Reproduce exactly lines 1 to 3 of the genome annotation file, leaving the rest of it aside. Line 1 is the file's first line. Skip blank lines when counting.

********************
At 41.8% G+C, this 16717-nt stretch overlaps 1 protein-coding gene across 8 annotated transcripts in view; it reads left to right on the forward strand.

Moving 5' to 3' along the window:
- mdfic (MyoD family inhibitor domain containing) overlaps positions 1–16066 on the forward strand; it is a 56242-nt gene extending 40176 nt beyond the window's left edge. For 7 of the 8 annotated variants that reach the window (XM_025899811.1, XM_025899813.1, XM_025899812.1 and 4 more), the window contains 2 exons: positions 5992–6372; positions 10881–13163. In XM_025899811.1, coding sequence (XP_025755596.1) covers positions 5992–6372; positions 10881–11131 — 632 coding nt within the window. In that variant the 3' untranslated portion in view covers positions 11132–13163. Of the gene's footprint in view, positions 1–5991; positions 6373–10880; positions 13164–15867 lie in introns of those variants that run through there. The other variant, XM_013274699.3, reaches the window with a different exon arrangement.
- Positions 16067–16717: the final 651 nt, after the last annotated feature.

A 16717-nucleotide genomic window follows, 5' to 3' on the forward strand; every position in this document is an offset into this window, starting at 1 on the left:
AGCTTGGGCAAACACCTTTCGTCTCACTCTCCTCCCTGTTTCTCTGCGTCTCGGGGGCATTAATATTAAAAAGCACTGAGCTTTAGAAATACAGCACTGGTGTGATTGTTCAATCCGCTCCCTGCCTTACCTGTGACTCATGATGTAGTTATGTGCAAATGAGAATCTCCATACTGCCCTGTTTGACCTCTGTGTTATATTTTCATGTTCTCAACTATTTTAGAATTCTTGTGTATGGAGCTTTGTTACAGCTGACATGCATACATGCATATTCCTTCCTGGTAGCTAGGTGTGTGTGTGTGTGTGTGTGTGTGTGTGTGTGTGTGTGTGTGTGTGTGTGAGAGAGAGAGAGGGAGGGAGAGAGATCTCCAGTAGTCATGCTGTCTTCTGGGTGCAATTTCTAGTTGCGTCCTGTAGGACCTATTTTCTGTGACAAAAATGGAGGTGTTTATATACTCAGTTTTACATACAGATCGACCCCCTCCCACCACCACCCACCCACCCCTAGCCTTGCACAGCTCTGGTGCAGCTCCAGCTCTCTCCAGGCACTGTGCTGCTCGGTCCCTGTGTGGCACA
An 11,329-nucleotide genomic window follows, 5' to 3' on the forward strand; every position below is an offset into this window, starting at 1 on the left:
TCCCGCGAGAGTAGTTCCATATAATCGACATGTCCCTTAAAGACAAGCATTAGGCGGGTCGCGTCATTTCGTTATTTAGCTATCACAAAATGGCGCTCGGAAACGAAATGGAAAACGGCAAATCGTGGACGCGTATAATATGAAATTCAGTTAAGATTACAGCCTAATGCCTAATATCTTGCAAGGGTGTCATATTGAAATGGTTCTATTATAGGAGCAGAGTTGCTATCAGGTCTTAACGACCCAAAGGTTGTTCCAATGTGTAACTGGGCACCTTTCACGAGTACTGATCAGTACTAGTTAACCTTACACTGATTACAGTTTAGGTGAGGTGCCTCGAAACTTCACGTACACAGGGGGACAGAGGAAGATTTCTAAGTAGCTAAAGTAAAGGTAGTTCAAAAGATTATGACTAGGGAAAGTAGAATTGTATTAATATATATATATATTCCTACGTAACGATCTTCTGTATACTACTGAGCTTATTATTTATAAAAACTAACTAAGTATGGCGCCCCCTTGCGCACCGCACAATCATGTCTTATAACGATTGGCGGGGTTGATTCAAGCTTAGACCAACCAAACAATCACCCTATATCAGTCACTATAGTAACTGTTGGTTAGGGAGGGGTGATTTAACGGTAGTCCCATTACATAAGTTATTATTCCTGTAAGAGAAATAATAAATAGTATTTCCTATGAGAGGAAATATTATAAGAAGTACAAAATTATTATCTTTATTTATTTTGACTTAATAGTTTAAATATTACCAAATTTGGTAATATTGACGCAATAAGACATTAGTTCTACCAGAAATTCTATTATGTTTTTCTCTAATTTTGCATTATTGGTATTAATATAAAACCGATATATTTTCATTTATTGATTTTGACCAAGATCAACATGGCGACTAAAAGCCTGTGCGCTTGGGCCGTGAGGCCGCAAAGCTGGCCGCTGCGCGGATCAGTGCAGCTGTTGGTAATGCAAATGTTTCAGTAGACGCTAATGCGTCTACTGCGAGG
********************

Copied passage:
At 41.8% G+C, this 16717-nt stretch overlaps 1 protein-coding gene across 8 annotated transcripts in view; it reads left to right on the forward strand.

Moving 5' to 3' along the window:
- mdfic (MyoD family inhibitor domain containing) overlaps positions 1–16066 on the forward strand; it is a 56242-nt gene extending 40176 nt beyond the window's left edge. For 7 of the 8 annotated variants that reach the window (XM_025899811.1, XM_025899813.1, XM_025899812.1 and 4 more), the window contains 2 exons: positions 5992–6372; positions 10881–13163. In XM_025899811.1, coding sequence (XP_025755596.1) covers positions 5992–6372; positions 10881–11131 — 632 coding nt within the window. In that variant the 3' untranslated portion in view covers positions 11132–13163. Of the gene's footprint in view, positions 1–5991; positions 6373–10880; positions 13164–15867 lie in introns of those variants that run through there. The other variant, XM_013274699.3, reaches the window with a different exon arrangement.